Chuck Muth-led PAC takes steps to recall Assembly Republicans

A conservative activist and anti-tax firebrand has helped organize three political action committees with the goal of recalling Nevada Assembly Republicans that he says haven’t come out strongly enough against the governor’s proposed tax increases.

The move by Chuck Muth came as Republicans prepare for a fierce debate over Gov. Brian Sandoval’s proposed budget when the legislative session begins Feb. 2.

The political action committees are targeting southern Nevada Assembly members Chris Edwards and Stephen Silberkraus, and Speaker-designate John Hambrick, largely to get them to vote against a proposed $1.1 billion in new and extended taxes.

The Nevada Constitution requires a two-thirds majority vote in the Assembly for a tax increase.

Muth said Monday that three more votes are needed to block the budget from passing the chamber. He said recalls are necessary to overcome what he sees as a broken promise by Sandoval, also a Republican, to not increase taxes.

“Gov. Sandoval is the reason these committees are coming up, because he hid it from voters,” he said.

Nevertheless, the move has angered the legislators in the crosshairs.

“He’s premature, unfair and out-of-line,” Edwards, whose district includes Mesquite, Overton and parts of Nellis Air Force Base, said about Muth. “He’s misleading voters in a very bad way.”

Hambrick said he signed a no-tax pledge years ago and wants to review the governor’s budget more thoroughly before dismissing it. He said he would be open to changes in the tax code that don’t immediately cost taxpayers more money.

“I signed the no-tax pledge, and I’ll live up to that,” said Hambrick, who represents a district in the western Las Vegas valley.

Silberkraus, who represents a district in Henderson, couldn’t be reached for comment.

Legally, PACs cannot begin collecting recall signatures until 10 days after the legislative session begins. But the groups can receive donations, and Muth said the goal is to get enough signatures to hold a special election in May.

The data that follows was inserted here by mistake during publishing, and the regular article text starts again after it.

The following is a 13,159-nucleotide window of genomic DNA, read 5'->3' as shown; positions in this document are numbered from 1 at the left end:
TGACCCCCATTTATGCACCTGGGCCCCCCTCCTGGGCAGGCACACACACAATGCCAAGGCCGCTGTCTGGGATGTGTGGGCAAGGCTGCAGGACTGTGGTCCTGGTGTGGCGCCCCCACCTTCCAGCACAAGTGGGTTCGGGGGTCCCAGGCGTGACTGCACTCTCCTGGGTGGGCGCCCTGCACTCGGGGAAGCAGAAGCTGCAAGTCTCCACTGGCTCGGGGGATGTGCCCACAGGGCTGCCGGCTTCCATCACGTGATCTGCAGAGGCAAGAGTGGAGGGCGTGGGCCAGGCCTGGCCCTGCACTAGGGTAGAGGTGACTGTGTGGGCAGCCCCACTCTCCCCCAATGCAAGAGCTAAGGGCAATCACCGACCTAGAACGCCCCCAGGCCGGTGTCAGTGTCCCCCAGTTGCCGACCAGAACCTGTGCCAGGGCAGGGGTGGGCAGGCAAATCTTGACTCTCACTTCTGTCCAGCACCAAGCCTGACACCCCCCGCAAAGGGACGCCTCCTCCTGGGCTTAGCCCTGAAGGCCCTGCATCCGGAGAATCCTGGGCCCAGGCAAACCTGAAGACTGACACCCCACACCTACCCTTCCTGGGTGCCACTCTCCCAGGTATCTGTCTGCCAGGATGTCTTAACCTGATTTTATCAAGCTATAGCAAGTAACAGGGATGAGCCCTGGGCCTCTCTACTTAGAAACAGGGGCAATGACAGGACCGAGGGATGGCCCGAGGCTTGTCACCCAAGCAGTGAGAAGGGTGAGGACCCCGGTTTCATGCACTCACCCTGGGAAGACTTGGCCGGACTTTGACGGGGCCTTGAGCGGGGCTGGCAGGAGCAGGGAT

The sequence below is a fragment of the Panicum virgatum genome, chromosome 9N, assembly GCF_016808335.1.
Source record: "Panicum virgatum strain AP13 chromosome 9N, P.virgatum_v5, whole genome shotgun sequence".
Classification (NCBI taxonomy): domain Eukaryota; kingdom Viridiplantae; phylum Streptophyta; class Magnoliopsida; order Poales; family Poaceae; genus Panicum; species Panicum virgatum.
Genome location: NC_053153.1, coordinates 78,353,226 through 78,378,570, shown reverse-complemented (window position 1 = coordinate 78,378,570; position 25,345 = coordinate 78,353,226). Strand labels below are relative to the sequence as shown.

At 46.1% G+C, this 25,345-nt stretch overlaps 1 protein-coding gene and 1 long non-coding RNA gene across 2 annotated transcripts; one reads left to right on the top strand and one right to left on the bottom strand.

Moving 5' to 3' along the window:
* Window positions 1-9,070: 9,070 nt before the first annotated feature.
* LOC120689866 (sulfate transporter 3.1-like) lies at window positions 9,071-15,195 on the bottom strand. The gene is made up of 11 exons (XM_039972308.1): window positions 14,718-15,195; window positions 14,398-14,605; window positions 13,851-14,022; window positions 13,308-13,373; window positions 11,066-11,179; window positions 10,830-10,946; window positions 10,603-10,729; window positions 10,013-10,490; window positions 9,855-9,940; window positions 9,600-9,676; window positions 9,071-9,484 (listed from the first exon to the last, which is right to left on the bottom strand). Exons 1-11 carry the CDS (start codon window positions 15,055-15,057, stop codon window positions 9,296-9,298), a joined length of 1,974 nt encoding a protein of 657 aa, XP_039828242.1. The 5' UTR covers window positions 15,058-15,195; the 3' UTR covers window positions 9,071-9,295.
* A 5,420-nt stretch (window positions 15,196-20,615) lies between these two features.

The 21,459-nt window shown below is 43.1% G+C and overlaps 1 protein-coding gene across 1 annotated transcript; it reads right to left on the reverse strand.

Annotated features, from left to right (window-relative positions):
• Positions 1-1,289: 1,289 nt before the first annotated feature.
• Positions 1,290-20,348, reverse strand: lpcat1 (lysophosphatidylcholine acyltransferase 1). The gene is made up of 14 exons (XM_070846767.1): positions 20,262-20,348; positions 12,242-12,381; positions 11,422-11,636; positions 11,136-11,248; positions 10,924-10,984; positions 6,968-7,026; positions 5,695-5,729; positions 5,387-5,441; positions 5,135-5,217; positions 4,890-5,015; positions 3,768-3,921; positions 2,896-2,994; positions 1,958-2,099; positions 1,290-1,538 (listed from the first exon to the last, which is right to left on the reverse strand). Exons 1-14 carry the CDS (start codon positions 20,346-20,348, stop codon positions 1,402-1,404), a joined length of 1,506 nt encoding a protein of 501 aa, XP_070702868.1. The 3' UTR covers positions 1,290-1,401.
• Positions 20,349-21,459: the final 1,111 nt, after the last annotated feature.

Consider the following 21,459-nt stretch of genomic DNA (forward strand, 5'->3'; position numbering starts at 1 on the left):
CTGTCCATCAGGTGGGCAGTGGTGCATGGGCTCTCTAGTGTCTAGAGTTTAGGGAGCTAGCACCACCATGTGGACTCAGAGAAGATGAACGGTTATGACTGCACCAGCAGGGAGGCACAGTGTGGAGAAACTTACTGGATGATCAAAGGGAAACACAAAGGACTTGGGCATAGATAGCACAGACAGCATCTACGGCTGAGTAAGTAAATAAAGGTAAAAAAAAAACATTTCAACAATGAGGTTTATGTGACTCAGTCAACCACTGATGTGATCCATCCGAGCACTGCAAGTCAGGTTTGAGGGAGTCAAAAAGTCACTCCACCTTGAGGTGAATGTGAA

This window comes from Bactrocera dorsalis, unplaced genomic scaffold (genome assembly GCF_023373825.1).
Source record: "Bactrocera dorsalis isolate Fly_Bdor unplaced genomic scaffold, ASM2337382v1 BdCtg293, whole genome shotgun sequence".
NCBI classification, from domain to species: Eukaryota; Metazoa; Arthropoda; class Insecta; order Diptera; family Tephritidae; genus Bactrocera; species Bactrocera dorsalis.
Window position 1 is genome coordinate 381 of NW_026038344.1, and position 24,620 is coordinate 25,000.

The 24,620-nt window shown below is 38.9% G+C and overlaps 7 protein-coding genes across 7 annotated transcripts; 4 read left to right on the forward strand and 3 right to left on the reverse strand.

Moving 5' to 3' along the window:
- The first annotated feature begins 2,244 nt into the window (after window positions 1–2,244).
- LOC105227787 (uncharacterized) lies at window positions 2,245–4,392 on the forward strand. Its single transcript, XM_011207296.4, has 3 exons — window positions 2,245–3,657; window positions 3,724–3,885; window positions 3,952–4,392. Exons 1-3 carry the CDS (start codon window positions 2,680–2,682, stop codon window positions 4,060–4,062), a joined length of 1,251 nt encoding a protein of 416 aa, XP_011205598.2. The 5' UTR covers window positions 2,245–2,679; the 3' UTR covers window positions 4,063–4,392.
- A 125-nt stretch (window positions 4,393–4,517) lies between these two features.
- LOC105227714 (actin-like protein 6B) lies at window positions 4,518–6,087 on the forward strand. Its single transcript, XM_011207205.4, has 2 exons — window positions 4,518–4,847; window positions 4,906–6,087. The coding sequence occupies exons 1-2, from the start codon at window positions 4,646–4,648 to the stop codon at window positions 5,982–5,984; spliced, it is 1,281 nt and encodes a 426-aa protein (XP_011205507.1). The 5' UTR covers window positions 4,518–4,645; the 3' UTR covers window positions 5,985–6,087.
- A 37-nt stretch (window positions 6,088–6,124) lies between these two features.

No recall petition filed against a legislative member since 1993 has succeeded, according to data from the Nevada Secretary of State’s Office, and the few petitions that do meet their signature goal are usually targeting rural county commissioners or school board members after elections with low turnouts that require far few voters’ signatures to qualify a recall effort.

The state only recognizes recall petitions that obtain 25 percent of registered voters’ signatures in a particular district. In Assembly District 29, represented by Silberkraus, activists would need to obtain more than 7,000 signatures in order to qualify the recall.

“It’s an uphill battle,” Muth said. “It’s going to be very, very difficult to gather enough signatures.”

Even so, the mere possibility of balancing the legislative load and a special election concerns legislators such as Hambrick. Despite winning nearly 80 percent of the vote in November, Hambrick said he’s prepared to run again in a special election if necessary.

“I walked my district this last time extensively, and it appears maybe I’ll be walking it again on weekends,” he said.


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